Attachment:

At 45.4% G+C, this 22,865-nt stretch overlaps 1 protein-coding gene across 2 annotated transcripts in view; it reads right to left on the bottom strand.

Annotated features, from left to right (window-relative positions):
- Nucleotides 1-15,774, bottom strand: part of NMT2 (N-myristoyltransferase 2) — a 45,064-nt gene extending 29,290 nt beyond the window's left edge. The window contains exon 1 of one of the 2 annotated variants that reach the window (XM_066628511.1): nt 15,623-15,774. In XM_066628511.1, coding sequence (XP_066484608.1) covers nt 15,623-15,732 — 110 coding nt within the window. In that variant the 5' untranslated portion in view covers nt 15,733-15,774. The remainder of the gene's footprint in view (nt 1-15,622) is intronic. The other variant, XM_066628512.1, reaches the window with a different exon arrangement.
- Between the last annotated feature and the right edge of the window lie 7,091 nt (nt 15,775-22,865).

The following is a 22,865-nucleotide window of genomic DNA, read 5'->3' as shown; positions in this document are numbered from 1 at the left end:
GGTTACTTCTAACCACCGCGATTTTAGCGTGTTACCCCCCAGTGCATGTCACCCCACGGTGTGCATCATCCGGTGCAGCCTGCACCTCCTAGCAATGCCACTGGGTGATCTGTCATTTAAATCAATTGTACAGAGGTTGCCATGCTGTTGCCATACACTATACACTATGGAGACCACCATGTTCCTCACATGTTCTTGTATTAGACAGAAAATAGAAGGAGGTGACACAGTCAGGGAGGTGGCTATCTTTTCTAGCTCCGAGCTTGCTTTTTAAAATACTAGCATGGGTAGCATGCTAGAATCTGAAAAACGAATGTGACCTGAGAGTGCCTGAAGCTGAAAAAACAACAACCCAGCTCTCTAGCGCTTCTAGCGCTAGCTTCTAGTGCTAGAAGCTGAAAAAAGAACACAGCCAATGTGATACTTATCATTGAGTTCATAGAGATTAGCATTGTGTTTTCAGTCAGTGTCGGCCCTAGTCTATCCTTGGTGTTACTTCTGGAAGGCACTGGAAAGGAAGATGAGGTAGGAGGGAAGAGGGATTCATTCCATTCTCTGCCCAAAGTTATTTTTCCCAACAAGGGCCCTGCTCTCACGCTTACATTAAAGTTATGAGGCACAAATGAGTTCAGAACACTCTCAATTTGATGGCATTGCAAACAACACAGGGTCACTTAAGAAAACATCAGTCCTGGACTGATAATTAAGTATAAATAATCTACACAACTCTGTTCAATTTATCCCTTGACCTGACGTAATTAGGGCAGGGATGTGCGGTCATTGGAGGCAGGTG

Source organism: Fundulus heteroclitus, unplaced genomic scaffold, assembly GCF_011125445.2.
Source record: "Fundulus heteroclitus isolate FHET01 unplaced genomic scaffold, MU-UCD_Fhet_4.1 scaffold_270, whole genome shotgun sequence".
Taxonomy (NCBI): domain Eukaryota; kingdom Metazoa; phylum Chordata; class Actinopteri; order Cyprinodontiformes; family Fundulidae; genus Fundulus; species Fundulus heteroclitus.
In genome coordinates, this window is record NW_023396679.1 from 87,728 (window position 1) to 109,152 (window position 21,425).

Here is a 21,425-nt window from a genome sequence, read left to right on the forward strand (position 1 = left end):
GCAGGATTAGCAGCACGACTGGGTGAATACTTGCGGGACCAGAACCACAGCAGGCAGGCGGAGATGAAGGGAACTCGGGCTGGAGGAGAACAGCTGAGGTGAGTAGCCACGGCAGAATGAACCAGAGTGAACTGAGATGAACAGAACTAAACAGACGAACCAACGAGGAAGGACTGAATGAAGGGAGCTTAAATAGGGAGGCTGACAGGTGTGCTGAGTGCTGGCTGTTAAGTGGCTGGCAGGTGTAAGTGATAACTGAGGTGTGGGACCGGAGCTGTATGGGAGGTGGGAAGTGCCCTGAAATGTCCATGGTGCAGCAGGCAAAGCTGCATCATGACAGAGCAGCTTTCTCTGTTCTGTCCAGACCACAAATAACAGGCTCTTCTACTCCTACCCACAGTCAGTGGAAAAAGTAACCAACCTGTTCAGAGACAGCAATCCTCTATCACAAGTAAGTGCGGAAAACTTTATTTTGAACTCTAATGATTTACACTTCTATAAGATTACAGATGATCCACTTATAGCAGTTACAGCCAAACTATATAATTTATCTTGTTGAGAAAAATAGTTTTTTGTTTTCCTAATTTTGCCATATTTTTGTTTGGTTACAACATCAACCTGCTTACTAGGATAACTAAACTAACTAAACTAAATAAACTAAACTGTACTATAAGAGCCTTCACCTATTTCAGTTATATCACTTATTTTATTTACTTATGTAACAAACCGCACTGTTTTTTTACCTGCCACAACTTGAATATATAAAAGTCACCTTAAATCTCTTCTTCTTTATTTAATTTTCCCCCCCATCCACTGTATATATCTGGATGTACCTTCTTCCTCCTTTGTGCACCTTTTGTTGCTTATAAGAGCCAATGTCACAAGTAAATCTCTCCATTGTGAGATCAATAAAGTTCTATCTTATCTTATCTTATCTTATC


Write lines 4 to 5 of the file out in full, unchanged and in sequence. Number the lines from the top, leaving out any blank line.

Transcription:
- Between the last annotated feature and the right edge of the window lie 7,091 nt (nt 15,775-22,865).

The following is a 22,865-nucleotide window of genomic DNA, read 5'->3' as shown; positions in this document are numbered from 1 at the left end: